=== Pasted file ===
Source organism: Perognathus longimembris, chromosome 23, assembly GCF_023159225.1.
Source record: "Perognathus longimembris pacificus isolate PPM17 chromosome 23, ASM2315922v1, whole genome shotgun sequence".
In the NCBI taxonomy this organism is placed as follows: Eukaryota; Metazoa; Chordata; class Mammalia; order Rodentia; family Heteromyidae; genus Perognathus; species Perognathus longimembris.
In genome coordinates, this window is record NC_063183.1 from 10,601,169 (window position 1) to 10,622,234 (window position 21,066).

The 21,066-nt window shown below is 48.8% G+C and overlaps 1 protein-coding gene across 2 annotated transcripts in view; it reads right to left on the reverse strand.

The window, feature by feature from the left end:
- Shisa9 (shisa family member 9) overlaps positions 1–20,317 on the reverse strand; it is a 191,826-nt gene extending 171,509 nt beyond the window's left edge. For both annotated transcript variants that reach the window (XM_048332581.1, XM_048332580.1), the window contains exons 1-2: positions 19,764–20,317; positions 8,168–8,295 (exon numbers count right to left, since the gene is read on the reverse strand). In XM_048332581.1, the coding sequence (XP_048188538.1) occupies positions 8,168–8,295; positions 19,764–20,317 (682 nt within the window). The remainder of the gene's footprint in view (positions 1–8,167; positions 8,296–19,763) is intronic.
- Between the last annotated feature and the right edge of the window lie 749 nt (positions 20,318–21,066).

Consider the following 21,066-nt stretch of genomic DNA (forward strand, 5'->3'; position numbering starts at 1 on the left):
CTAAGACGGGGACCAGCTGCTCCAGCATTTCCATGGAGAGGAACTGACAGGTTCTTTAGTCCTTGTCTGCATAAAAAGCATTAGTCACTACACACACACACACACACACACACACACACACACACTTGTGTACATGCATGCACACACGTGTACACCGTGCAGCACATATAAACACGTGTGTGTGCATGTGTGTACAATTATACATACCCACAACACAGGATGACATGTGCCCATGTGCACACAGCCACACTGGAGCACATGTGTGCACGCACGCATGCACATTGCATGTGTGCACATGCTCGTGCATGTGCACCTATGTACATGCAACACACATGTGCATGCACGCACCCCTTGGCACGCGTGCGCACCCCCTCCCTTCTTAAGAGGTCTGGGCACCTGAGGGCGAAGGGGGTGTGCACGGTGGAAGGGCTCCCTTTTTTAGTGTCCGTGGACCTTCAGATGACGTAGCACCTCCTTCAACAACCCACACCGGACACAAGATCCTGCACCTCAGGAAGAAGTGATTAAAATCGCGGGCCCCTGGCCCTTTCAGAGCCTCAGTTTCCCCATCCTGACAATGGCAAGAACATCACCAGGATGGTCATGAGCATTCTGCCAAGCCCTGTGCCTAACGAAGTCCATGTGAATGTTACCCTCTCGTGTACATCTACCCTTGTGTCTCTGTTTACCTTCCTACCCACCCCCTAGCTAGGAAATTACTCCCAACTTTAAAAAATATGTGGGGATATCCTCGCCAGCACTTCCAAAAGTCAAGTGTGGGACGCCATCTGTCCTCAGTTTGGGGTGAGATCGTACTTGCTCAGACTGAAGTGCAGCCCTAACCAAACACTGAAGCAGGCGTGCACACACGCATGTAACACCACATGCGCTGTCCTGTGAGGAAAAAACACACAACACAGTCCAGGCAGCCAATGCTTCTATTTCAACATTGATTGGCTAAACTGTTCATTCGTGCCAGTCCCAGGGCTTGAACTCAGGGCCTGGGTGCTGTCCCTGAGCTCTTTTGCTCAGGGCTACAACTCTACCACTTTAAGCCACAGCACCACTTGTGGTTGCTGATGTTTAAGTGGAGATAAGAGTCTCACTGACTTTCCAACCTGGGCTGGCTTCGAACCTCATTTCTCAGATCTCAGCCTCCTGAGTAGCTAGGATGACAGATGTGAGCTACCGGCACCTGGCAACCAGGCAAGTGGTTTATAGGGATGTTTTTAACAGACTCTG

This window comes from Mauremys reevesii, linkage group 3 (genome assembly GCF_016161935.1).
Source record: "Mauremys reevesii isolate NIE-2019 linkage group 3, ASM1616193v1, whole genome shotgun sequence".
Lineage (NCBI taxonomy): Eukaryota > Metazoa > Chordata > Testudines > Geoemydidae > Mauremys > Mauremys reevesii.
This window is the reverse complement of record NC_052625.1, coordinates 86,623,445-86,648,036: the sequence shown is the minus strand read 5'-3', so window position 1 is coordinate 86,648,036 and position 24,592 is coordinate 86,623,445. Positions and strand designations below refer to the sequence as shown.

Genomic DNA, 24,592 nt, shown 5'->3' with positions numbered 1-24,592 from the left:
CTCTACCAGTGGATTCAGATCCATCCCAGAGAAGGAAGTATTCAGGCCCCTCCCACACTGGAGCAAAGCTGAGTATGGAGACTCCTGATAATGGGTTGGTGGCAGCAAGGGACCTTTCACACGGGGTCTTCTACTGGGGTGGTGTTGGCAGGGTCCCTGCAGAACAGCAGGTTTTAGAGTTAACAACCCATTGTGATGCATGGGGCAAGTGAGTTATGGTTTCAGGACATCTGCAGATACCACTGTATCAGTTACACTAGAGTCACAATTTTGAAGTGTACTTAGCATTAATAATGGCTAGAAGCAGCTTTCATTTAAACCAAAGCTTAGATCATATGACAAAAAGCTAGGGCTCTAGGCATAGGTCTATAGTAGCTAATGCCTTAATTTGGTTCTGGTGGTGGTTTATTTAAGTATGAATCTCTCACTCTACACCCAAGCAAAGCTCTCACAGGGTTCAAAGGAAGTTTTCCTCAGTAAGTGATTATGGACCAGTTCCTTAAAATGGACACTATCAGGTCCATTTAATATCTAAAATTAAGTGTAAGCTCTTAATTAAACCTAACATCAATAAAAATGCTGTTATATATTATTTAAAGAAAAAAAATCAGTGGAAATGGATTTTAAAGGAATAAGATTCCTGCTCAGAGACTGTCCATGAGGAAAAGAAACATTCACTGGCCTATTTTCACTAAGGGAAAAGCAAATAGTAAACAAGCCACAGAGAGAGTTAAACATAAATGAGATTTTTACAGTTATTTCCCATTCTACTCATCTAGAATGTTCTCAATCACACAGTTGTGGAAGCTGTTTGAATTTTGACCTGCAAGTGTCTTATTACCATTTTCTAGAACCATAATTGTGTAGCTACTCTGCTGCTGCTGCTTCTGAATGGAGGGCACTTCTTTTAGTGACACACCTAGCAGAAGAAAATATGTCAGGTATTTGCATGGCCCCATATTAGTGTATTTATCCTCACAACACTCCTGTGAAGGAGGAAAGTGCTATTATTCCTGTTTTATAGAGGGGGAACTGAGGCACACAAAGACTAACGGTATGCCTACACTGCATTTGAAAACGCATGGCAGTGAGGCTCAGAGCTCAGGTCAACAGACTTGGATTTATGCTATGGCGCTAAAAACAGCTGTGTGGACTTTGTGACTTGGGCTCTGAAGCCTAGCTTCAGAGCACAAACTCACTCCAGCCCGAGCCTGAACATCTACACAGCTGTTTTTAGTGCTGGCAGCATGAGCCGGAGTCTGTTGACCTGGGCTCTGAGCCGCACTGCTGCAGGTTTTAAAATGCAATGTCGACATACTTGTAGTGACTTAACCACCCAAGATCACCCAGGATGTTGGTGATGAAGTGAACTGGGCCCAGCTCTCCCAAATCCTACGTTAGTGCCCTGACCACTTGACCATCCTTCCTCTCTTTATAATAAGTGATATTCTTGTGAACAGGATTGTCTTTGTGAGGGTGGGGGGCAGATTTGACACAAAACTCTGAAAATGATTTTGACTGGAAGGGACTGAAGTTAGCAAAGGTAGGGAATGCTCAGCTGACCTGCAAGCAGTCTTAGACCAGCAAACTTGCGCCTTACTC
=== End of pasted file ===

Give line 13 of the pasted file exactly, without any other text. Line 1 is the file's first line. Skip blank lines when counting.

Lineage (NCBI taxonomy): Eukaryota > Metazoa > Chordata > Testudines > Geoemydidae > Mauremys > Mauremys reevesii.